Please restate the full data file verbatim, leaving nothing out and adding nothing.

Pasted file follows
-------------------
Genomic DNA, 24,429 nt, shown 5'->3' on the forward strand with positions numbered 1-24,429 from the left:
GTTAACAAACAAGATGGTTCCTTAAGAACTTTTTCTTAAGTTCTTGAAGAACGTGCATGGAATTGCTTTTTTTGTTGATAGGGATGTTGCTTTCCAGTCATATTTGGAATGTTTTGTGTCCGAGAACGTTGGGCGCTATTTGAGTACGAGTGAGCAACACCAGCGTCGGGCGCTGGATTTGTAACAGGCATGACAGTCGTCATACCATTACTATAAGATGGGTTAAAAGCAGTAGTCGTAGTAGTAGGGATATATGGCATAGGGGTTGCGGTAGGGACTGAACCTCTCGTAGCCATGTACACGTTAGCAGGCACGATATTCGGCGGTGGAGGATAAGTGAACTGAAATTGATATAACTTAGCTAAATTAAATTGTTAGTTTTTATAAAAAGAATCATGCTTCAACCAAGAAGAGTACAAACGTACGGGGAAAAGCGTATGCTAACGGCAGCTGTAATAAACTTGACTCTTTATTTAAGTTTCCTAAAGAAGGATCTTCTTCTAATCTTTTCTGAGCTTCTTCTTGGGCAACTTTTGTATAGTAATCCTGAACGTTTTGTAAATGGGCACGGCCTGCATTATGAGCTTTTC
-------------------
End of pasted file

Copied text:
Genomic DNA, 24,429 nt, shown 5'->3' on the forward strand with positions numbered 1-24,429 from the left:
GTTAACAAACAAGATGGTTCCTTAAGAACTTTTTCTTAAGTTCTTGAAGAACGTGCATGGAATTGCTTTTTTTGTTGATAGGGATGTTGCTTTCCAGTCATATTTGGAATGTTTTGTGTCCGAGAACGTTGGGCGCTATTTGAGTACGAGTGAGCAACACCAGCGTCGGGCGCTGGATTTGTAACAGGCATGACAGTCGTCATACCATTACTATAAGATGGGTTAAAAGCAGTAGTCGTAGTAGTAGGGATATATGGCATAGGGGTTGCGGTAGGGACTGAACCTCTCGTAGCCATGTACACGTTAGCAGGCACGATATTCGGCGGTGGAGGATAAGTGAACTGAAATTGATATAACTTAGCTAAATTAAATTGTTAGTTTTTATAAAAAGAATCATGCTTCAACCAAGAAGAGTACAAACGTACGGGGAAAAGCGTATGCTAACGGCAGCTGTAATAAACTTGACTCTTTATTTAAGTTTCCTAAAGAAGGATCTTCTTCTAATCTTTTCTGAGCTTCTTCTTGGGCAACTTTTGTATAGTAATCCTGAACGTTTTGTAAATGGGCACGGCCTGCATTATGAGCTTTTC